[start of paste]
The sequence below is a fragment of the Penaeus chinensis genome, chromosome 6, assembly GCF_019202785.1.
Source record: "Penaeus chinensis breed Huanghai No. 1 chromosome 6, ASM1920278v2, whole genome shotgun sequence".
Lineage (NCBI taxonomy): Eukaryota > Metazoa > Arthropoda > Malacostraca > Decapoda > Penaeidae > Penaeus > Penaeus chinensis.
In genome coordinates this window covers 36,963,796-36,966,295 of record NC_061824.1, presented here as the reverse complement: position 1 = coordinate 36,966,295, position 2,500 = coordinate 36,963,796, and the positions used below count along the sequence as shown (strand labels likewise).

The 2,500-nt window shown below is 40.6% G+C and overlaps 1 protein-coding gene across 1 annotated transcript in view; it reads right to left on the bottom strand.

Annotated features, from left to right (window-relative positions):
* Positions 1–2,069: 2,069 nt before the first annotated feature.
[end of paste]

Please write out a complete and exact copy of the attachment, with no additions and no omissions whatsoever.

The sequence below is a fragment of the Penaeus chinensis genome, chromosome 6, assembly GCF_019202785.1.
Source record: "Penaeus chinensis breed Huanghai No. 1 chromosome 6, ASM1920278v2, whole genome shotgun sequence".
Lineage (NCBI taxonomy): Eukaryota > Metazoa > Arthropoda > Malacostraca > Decapoda > Penaeidae > Penaeus > Penaeus chinensis.
In genome coordinates this window covers 36,963,796-36,966,295 of record NC_061824.1, presented here as the reverse complement: position 1 = coordinate 36,966,295, position 2,500 = coordinate 36,963,796, and the positions used below count along the sequence as shown (strand labels likewise).

The 2,500-nt window shown below is 40.6% G+C and overlaps 1 protein-coding gene across 1 annotated transcript in view; it reads right to left on the bottom strand.

Annotated features, from left to right (window-relative positions):
* Positions 1–2,069: 2,069 nt before the first annotated feature.